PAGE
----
MacDonald slams Labour opposition to supermarket tax

Angus MacDonald

Supermarket lev would provide new lease of life for struggling town centres in Falkirk districy.

The SNP’s candidate for Falkirk East, Councillor Angus MacDonald has denounced Labour’s opposition to the SNP’s plans for a £30 million rates increase for the nation’s largest supermarkets and retailers.

This tax would only apply to retail properties with a rateable value over £750,000, which in Falkirk district would only affect 6 supermarkets (3 ASDA, 2 Tesco and one Morrisons).

Angus MacDonald, who is also the SNP’s Economic Development spokesperson at Falkirk Council said the Labour, Tory and LibDem opposition to the supermarket levy was “sacrificing small business, council tax payers and local services for supermarkets”.

Councillor MacDonald said the proposed supermarket levy would amount to just 2% of turnover and that Labour’s stance against the proposal was “offensive”, particularly when they were simultaneously calling for an increase in council tax.

Cllr MacDonald commented:

“The UK Government’s £1.3 billion cuts to Scotland’s budget leave Scotland facing no easy task in balancing its finances. But we at least have a responsibility to do it in a way that is just and fair.

“John Swinney proposed recently that supermarkets and large retailers in Scotland be asked for an extra £30 million in business rates between them. This was because some of the country’s largest and most profitable businesses are in a better position to find the money than struggling small businesses or council tax payers.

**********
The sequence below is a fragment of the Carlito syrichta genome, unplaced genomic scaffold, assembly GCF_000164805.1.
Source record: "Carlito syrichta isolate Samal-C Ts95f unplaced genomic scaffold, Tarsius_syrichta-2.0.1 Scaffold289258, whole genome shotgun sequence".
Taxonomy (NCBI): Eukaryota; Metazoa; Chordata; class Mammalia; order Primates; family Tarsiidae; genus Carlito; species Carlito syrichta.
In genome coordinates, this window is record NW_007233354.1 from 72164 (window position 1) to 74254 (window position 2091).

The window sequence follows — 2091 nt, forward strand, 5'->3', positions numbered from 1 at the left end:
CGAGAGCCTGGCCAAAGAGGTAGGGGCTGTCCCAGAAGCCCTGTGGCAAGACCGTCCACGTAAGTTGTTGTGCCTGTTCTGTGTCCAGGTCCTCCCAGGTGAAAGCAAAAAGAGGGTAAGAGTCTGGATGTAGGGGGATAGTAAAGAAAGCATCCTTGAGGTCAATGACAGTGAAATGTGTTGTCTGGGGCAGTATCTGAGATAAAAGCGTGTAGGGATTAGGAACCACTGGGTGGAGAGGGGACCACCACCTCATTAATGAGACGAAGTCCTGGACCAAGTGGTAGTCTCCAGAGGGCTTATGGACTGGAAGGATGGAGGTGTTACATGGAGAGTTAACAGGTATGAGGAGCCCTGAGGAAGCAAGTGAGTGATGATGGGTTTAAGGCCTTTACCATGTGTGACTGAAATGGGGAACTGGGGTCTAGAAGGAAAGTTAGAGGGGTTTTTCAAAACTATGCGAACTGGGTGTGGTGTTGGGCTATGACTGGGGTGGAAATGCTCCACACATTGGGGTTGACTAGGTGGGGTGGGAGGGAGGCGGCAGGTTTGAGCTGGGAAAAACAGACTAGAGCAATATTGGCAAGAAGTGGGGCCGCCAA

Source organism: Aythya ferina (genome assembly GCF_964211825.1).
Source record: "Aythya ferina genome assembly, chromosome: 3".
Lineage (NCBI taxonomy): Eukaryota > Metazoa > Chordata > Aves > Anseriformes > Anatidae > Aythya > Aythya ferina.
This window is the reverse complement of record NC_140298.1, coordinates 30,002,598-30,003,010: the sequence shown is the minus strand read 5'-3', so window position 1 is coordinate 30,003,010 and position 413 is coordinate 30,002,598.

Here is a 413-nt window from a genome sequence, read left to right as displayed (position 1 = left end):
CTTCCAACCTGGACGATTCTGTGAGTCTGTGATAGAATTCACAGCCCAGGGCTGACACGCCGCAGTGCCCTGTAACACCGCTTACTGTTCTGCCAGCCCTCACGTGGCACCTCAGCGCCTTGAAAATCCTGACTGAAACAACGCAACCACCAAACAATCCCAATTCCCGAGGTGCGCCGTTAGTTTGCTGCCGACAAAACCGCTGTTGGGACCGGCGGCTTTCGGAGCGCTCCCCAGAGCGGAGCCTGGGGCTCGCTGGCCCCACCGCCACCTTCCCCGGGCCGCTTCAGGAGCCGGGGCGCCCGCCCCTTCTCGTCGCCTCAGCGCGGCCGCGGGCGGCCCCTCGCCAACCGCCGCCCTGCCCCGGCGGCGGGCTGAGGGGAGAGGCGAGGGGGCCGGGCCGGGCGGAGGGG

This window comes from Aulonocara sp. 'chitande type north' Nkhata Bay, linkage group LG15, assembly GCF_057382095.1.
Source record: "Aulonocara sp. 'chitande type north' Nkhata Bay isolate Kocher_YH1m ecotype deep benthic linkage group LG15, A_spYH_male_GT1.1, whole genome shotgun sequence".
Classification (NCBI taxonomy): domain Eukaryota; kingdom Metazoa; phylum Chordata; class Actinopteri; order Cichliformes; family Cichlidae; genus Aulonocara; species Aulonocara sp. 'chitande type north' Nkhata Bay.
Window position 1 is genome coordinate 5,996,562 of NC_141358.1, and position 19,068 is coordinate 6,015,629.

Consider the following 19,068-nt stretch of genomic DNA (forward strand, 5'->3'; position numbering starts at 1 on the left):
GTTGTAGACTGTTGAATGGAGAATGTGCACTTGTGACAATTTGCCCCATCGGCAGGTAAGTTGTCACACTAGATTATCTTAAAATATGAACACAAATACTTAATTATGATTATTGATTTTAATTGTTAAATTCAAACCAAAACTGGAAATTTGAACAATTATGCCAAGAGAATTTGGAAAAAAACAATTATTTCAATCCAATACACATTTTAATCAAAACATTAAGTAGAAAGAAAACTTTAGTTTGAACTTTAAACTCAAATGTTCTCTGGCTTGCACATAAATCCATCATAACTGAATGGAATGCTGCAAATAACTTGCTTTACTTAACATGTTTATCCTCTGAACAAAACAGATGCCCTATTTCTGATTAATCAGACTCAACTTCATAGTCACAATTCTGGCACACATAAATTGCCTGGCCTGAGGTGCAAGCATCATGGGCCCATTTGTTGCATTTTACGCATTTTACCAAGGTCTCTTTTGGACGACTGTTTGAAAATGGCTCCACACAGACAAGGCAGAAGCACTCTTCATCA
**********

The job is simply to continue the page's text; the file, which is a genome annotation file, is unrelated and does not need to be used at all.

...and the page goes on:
“The move by the SNP would provide a new lease of life for small shops and communities the length and breadth of Falkirk district which have been decimated due to the predatory corporate tactics of supermarket chains. For example I have seen at first hand the damage the introduction of supermarkets can have on town centres, not least Grangemouth, where the footfall in the town has dropped dramatically since the new ASDA superstore opened 3 years ago. In addition I have spoken at length in the council chamber warning colleagues against allowing any more supermarkets into Falkirk district as I genuinely believe we are now at capacity.

“Unwisely, Labour has not only joined forces with the Tories in opposing this measure, but they are actually campaigning for the council tax to go up in Falkirk district and throughout Scotland.

“Most people in Falkirk district will find it incredible that at the same time as they are campaigning for people’s council taxes to go up, Labour is demanding tax breaks for the largest and wealthiest supermarket chains in the country which between them are worth tens of billions of pounds. The £30 million figure equates to just one hours takings for the Sainsbury supermarket chain.”

“While there is no surprise that the Tories and their LibDem cohorts are supporting big business it is clear that Labour have mis-calculated their stance on this. I would have thought they would be supporting a policy which would ensure larger companies paid slightly more to protect local services and to freeze the council tax, however as we now know, Labour would increase the Council Tax at the first opportunity.